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Iraq's U.N. ambassador says weapons inspectors may get access to `presidential sites'

WASHINGTON—Facing threats of a U.S.-led invasion, Iraq on Sunday hinted that it might allow United Nations weapons inspectors greater freedom to search for nuclear, biological and chemical weapons.

Mohammed Aldouri, Iraq's U.N. ambassador, suggested that Baghdad is willing to give the inspectors unfettered access to so-called "presidential sites"—sprawling compounds belonging to Iraqi leader Saddam Hussein for which Iraq has previously demanded special status.

"I don't think that we will have a problem on that question," Aldouri said. "Certainly, we can accommodate ourselves with the U.N. to have free access to presidential sites."

Contradicting recent statements by other Iraqi officials, Aldouri also said that Baghdad may accept a proposed new U.N. Security Council resolution that's expected to set stiff terms for eliminating its suspected chemical, biological, nuclear and missile programs.

"We are not rejecting any resolutions of the Security Council," the Iraqi diplomat said on the ABC News program "This Week." "We will see these resolutions. First of all, to have this resolution in our hand, and after that, we can conclude."

Iraq's possible change of heart about U.N. weapons inspections comes after chief U.N. inspector Hans Blix agreed late last week to the U.S. position that his teams of experts won't return to Iraq until a new U.N. resolution is adopted.

However, Aldouri's remarks are unlikely to satisfy the Bush administration, which accuses Iraq of repeatedly breaking its promises.

State Department spokesman Richard Boucher called it "pretty typical Iraqi behavior. ... Whenever they're faced with a determined front, they start backpedaling."

In particular, the White House wants to void a 1998 deal between Baghdad and U.N. Secretary General Kofi Annan that set limits on inspectors visits to eight of Saddam's palaces.

Aldouri's remarks come as diplomatic pressure mounts on Baghdad, and as President Bush prepares to deliver an address at 8 p.m. EDT Monday laying out his case about the danger Iraq poses to the United States.

Bush is expected to say that war may be unavoidable if Iraq does not live up to previous commitments to disarm. He also is expected to discuss U.S. plans for a post-Saddam Iraq.

The coming week also could prove pivotal on other fronts.

The United States on Sunday appeared to be moving closer to gaining allies' agreement to the new U.N. Security Council resolution.

France and Russia have balked at a U.S. proposal that would authorize military strikes on Iraq if Baghdad fails to meet the U.N.'s terms. France has proposed a two-step process in which a second resolution authorizing force would have to be approved.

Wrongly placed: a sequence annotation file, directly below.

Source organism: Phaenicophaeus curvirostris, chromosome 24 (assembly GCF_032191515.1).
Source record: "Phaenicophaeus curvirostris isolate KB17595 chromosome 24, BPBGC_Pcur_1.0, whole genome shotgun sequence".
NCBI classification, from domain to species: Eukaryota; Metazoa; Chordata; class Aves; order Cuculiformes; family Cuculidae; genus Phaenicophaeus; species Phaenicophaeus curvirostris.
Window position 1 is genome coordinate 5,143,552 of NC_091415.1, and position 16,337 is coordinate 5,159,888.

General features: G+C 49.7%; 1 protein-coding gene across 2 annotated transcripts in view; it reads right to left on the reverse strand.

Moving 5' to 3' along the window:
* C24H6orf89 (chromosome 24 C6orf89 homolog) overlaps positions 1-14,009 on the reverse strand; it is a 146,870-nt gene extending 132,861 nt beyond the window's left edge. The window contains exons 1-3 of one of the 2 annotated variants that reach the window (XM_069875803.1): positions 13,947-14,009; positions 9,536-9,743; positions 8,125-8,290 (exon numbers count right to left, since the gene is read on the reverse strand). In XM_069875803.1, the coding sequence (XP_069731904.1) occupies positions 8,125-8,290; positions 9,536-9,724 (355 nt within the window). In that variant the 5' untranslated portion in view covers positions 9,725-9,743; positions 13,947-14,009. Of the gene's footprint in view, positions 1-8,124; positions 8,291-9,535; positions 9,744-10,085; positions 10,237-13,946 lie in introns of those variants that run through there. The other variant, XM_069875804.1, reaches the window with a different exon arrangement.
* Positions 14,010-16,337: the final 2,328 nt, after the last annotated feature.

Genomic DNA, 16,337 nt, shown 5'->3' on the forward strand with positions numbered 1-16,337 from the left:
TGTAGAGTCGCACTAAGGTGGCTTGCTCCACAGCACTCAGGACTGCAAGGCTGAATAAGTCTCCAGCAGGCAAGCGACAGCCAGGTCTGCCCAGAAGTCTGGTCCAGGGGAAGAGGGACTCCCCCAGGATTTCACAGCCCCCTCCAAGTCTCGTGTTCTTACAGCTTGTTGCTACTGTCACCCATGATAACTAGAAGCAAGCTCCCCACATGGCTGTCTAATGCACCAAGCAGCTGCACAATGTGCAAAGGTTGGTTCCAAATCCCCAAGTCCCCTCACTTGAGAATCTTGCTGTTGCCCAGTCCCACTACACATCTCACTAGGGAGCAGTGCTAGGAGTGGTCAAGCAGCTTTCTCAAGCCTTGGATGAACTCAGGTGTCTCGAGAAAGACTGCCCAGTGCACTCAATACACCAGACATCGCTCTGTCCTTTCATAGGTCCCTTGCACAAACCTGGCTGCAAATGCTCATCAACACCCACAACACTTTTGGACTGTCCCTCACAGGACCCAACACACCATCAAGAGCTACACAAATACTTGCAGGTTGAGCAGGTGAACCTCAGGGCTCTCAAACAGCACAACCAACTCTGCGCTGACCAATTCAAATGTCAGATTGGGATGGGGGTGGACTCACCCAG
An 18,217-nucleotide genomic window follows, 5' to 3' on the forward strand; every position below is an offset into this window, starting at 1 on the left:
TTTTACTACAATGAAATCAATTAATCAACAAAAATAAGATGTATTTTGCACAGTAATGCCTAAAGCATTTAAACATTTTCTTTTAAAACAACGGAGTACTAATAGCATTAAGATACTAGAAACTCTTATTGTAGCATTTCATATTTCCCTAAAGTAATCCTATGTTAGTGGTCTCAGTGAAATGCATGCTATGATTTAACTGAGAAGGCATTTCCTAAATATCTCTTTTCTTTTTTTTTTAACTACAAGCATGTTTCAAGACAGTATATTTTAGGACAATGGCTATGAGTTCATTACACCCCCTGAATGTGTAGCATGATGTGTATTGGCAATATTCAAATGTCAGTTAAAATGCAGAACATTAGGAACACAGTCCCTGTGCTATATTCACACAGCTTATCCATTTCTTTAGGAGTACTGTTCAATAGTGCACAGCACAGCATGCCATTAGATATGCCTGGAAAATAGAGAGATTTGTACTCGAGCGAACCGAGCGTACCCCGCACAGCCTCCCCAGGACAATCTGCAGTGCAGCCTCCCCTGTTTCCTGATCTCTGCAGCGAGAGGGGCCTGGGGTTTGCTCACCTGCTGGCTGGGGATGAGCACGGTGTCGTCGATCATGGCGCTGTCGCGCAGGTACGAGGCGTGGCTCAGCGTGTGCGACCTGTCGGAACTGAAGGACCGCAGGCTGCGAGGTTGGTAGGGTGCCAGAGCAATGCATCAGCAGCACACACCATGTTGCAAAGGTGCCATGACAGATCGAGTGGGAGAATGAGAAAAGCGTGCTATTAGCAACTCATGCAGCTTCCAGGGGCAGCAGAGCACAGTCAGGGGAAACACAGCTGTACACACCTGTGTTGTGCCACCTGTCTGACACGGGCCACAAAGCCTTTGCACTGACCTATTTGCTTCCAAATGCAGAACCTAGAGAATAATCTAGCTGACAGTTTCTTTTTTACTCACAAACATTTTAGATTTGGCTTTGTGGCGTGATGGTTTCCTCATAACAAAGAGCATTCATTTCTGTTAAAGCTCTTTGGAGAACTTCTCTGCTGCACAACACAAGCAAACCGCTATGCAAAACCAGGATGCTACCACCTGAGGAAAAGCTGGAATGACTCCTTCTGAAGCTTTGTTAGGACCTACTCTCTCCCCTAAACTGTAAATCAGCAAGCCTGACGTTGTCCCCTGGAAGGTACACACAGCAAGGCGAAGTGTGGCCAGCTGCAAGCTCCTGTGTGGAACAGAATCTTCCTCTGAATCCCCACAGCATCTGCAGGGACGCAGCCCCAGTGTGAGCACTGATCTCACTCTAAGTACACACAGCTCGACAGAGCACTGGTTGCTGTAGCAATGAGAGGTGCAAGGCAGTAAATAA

Secretary of State Colin Powell spoke by telephone Sunday with French Foreign Minister Foreign Minister Dominique de Villepin in an effort to find a compromise.

"We're really trying to work some bridging language between where we were and where the French were," said a senior State Department official, who requested anonymity.

Congress, meanwhile, is moving toward passing a resolution giving Bush broad authority to use force against Iraq.

Senate Majority Leader Tom Daschle, D-S.D., predicted Sunday that lawmakers will support the president overwhelmingly.

"It will pass and I suspect that there will be a broad bipartisan coalition in support of it," Daschle, who has withheld his support for the measure, said on NBC's "Meet the Press."

Meanwhile, Secretary of the Air Force James Roche said that leaders of the U.S. armed forces have candidly voiced their concerns to Bush about the problems that could arise in a war to unseat Saddam. These include worries about relying on aging equipment and overtaxing American forces that already are committed to major operations underway in Afghanistan and elsewhere, Roche said.

Once the president makes a decision to go to war, "It's our duty to salute and say aye-aye," Roche, a former naval officer, told a conference in Leesburg, Va., sponsored by the Washington Institute for Near East Policy.

But senior military leaders also have a duty to fully explain to the president the risks involved in such as war because "it's one thing to talk about war in the abstract and another when it has to be done. War is not fun. It's not fun for anyone," he said.

Roche said the United States is getting more cooperation than is known publicly from Persian Gulf countries, including Saudi Arabia, both for Bush's war on terrorism and a possible campaign against Iraq.


(c) 2002, Knight Ridder/Tribune Information Services.